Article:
Pakistan's Ministry of Religious Affairs on Tuesday decided to conduct an audit of the Kartarpur corridor project
Pakistan's Ministry of Religious Affairs on Tuesday decided to conduct an audit of the Kartarpur corridor project.
As the National Assembly (NA) Standing Committee on Religious Affairs met under the chairmanship of Maulana Asad Mehmood, federal secretary for religious affairs informed the panel that the entire construction work in Kartarpur had been carried out by the Frontier Works Organisation (FWO), the military’s engineering organisation.
He said that a letter had been written to the auditor general of Pakistan for the audit of FWO.
The Kartarpur corridor is a visa-free border crossing, connecting Gurdwara Darbar Sahib in Pakistan to the border with India.
The crossing allows Sikh devotees from India to visit the Gurdwara in Kartarpur, 4.7 kilometres from the India-Pakistan border without a visa, creating a link that allows pilgrims holding Indian passports to easily visit both the Kartarpur shrine and Gurdwara Dera Baba Nanak on the Pakistani side of the border.
The FWO was assigned the construction of the project.
Deliberating on other issues, committee chairman Maulana Asad Mehmood noted that the Ruet-e-Hilal committee was responsible for the sighting of moon and that that it was not the work of science and technology.
He told the committee members that a representative from the Ministry of Science and Technology sat in the Ruet-e-Hilal committee and added that according to Sharia (Islamic law), the sighting of moon was mandatory.
The committee chairman directed the religious affairs secretary to take up the matter of insults hurled against Hindu religion on social media with the Pakistan Telecommunication Authority (PTA).
The NA committee also discussed the issue of forced conversions and a bill in this regard was presented by assembly member Dr Ramesh Kumar.
The religious affairs secretary told the committee that this bill was under review in the joint parliamentary committee and suggested avoiding holding discussion on the issue until the panel forwarded its final recommendations on it.
Kumar said the Council of Islamic Ideology (CII) should be asked not to reject the bill in one sitting.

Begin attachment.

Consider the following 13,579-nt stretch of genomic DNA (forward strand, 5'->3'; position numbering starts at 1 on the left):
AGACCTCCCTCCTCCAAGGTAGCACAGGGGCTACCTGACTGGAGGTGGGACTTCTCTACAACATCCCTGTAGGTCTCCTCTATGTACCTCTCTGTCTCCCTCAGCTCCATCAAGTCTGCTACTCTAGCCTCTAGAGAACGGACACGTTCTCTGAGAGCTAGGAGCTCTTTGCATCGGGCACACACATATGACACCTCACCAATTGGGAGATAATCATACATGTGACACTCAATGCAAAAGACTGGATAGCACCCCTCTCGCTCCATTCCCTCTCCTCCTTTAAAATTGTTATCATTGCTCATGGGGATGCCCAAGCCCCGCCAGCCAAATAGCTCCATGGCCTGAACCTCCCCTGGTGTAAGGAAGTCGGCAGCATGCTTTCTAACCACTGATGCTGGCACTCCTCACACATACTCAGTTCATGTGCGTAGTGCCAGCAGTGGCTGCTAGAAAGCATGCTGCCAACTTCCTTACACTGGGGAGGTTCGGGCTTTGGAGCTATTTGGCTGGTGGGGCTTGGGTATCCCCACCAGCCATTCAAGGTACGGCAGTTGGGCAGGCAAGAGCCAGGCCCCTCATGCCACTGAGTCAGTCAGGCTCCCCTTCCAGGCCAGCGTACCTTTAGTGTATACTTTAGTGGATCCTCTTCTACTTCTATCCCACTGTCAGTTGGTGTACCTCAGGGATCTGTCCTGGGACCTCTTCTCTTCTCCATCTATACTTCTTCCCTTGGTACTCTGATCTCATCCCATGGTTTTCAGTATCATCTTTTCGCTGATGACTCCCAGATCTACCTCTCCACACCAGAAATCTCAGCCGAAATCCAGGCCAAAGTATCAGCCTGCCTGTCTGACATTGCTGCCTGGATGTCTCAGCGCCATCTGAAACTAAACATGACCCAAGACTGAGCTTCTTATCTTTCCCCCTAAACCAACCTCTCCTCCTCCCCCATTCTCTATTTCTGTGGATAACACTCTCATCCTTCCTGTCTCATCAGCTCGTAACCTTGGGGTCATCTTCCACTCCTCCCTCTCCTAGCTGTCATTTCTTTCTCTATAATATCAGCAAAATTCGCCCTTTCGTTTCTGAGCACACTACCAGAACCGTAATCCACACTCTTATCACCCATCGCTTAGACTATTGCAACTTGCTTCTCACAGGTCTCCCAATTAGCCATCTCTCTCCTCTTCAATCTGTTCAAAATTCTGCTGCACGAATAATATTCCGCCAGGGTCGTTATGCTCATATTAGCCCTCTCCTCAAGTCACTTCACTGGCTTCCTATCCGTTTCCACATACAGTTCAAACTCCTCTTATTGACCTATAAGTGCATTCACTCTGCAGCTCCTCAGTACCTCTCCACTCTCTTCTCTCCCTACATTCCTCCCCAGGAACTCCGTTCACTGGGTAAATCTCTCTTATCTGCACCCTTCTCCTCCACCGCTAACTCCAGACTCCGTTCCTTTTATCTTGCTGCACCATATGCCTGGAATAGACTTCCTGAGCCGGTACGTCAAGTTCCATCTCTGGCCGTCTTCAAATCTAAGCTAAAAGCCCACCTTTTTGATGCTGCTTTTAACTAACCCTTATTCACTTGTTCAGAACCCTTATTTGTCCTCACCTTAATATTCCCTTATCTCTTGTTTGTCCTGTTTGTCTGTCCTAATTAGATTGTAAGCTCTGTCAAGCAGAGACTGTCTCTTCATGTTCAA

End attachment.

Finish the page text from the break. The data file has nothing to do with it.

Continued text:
Shahida Akhtar Ali observed that the recommendations should be sought from the CII and stated that the council had declared that the bill was against the constitution.
The committee secretary pointed out that the Supreme Court had also declared the legislation in this regard unnecessary as the constitution provided protection against forced conversions.
The committee chairman suggested that references should sought on points which were against the religion and constitution.
The committee postponed the discussion on the issue.
The NA panel was informed that the PTA had blocked some 10,000 websites containing objectionable material against holy personalities in the last two months.
The committee could not decide on the constitution of a sub-committee for the Zaireen (pilgrims).
The committee chairman said that the issue of formation of a parliamentary committee for Zaireen would be raised with the NA speaker.
The religious affairs secretary said that the registration of Zaireen group operators would be carried out by the religious affairs ministry and the performance of tour operators would be monitored during pilgrims’ visits.
The meeting also mulled over forming a Balochistan zaireen committee.
The panel was told that a memorandum of understanding would be signed with the Iran and Iraq governments for zaireen visa and that a proposal to establish the office of a director general in Karbala, while offices of directors in Quetta and Mashhad was being considered.
The standing committee, while suggesting to appoint separate director generals for Mashhad and Karbala, called for providing better facilities to the pilgrims at Taftan border.